There are no plans to enable this because it is already possible now. You can simple send the API key as a header or part of the query string, where the further is the recommended solution and the latter frowned upon in the Web security community.
The only caveat is that the API key (a secret) is stored within the replicas. This risk needs to be taken and is manageable: in case of expose of an API key, the adversary can deplete your query quota. The situation is worse in case you use your API key to authorize for writing data to a server. This caveat cannot be avoided, though, in the current architecture.
I share this worry after our investigations on rate limiting. But with the abovementioned way of using API keys you should be fine and have your own quota through the API key.
@h4rdcoder: Could you resolve your issue meanwhile, it seems to work for at least @lastmjs in the local environment. Can you share more details on the SDK version you are using, the call you are making and the error you receive? Maybe someone from the community our our engineering team can help you resolve the issue.
is seen to be inconsistent with the way we usually handle canister methods that the replica calls, namely system calls.
The discussion is ongoing, see the above PR for the interface spec, and depending on the outcome, we may need to update the interface spec and implementation to reflect the decisions, leading to some delay. Those inconsistencies are also the reason we could not yet make a mainnet deployment of the feature as originally envisioned.
The main driver for a potential change is consistency within the interface spec which is considered highly important at DFINITY. Inconsistency is like a broken window in software engineering, for those who are familiar with this concept, as it invites for further inconsistency in the future, so should be avoided whereever possible. So we need to see where the discussion goes and whether this is perceived a major inconsistency and, in case, act accordingly and get it fixed.
To a naive outsider, the higher level issue in the conversation mentioned in the PR, looks like using the particular construct (function reference) to drive certain other changes ( more library support for rust, a step towards function closures etc).
While the change has to begin somewhere, not sure whether this (http_request_method) is the appropriate place to have this battle(of ideas).
The benefits of using boundary nodes would be that only boundary nodes have IPv4 addresses. We do not have sufficiently many IPv4 addresses to equip all IC replicas with IPv4 addresses. Thus, using boundary nodes is one avenue towards enabling IPv4 connectivity for the HTTP feature.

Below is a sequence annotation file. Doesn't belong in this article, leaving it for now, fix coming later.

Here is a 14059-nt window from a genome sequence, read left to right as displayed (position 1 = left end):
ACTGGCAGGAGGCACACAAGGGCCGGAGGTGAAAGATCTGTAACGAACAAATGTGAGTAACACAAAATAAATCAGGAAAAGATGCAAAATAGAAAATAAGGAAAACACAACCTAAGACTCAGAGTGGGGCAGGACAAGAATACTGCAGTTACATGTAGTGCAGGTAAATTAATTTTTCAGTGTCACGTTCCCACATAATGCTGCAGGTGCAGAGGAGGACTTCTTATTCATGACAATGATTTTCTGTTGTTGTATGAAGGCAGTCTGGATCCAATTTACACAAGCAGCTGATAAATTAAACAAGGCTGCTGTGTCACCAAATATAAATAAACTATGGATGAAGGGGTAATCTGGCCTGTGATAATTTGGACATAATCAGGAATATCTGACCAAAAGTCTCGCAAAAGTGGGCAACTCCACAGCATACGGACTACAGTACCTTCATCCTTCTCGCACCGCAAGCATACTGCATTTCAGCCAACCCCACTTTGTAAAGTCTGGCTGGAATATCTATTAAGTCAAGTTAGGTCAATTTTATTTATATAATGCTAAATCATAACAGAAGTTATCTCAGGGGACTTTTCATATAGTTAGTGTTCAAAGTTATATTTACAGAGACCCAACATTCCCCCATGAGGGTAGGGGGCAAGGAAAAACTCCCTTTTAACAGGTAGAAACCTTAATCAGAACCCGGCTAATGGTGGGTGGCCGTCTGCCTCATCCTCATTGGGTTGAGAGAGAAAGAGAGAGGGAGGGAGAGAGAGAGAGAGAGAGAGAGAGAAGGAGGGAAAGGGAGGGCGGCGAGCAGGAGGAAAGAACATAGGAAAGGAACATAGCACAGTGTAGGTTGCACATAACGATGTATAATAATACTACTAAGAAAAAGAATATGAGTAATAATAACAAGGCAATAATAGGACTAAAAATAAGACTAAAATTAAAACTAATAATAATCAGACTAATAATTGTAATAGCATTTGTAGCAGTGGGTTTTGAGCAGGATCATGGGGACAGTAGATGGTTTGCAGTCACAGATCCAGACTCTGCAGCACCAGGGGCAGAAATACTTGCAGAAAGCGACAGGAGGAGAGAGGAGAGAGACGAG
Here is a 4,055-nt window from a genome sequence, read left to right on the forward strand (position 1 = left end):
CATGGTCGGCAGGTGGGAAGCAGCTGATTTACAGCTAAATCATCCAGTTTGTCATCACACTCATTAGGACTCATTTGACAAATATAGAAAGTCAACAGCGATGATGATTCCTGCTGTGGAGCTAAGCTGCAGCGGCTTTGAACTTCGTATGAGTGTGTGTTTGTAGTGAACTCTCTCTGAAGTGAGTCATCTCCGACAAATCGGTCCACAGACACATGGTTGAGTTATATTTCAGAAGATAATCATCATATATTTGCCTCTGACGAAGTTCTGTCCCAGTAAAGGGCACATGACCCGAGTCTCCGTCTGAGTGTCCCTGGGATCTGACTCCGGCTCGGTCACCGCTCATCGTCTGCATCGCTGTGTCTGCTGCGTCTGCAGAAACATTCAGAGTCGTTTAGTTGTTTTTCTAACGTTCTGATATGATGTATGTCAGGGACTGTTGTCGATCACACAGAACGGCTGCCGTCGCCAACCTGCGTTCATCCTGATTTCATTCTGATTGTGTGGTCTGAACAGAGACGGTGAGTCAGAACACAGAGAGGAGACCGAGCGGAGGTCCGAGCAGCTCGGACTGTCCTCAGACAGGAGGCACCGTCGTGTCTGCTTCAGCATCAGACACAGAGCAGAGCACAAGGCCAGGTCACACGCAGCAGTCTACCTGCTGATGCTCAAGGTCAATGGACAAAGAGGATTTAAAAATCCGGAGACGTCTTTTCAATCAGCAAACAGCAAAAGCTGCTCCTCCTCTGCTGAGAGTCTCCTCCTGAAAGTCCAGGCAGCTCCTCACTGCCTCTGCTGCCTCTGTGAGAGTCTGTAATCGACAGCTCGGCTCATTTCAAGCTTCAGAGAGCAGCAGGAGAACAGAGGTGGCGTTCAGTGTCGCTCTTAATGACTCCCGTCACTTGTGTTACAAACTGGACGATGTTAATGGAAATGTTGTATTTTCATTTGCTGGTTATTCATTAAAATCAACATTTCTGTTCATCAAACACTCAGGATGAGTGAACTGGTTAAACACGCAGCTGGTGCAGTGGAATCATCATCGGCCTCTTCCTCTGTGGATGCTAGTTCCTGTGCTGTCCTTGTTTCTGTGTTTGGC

As you say, in terms of rate limiting, going via boundary nodes means that if a boundary node is blocked, it is not available for any replica to use as a proxy. But, as the number of boundary nodes would grow with the number of replicas, the problem would not be as pronounced as it seems.
Knowing the involved people, I don’t think this is the case, I think think this is really about getting the best possible solution in place for the IC. Driving certain other changes would be more a side effect of this.
Regarding the discussions on the interface specification we had further discussions. Many thanks here to @nomeata for giving a valuable perspective, @ielashi helping us to come to a decision, and finally @bjoern for making a decision on the information on the table!
Great discussion with the outcome that we leave the specification as is, modelling the transformation function as query calls and keeping the system API minimal. The Rust implementation is updated to finally match the specification.
The final MR went into master yesterday and should make it into the Release Candidate for the upcoming release, starting rollout in the coming week. We will first enable the feature on a non-whitelisted subnet for further quality assurance, followed by a rollout throughout the IC.
The feature has been enabled on a first subnet of IC mainnet!
The HTTP feature has been rolled out to and enabled on a first subnet (fuqsr) that is now used for testing the feature on IC mainnet. An HTTPS request to the URL https://example.com/ has been the first direct request ever being successfully executed from a smart contract to a Web 2.0 HTTPS server.
This was an important step to be executed before a full rollout of the feature on the IC. We will now perform further testing and, if everything works as expected, perform a larger rollout in the coming weeks. Note that the subnet the feature has been deployed on is not available to the public.
What version of dfx will have the correct version being deployed then? dfx 0.11.0 is what we implemented in Azle and all of our tests pass. So I assume dfx 0.12.0 has the fully correct http_request interface?
The 0.12.0-beta.3 contains an earlier replica version (9173c5f1b28e140931060b90e9de65b923ee57e6) than the one being rolled out in mainnet (4bd164bbc600421a2e6f93feb41f3d1479bb8d0f), but it has everything we need regarding the latest changes for the feature.
You need to install the beta.3 version, e.g., by using the following command: DFX_VERSION=0.12.0-beta.3 sh -ci "$(curl -fsSL https://internetcomputer.org/install.sh)"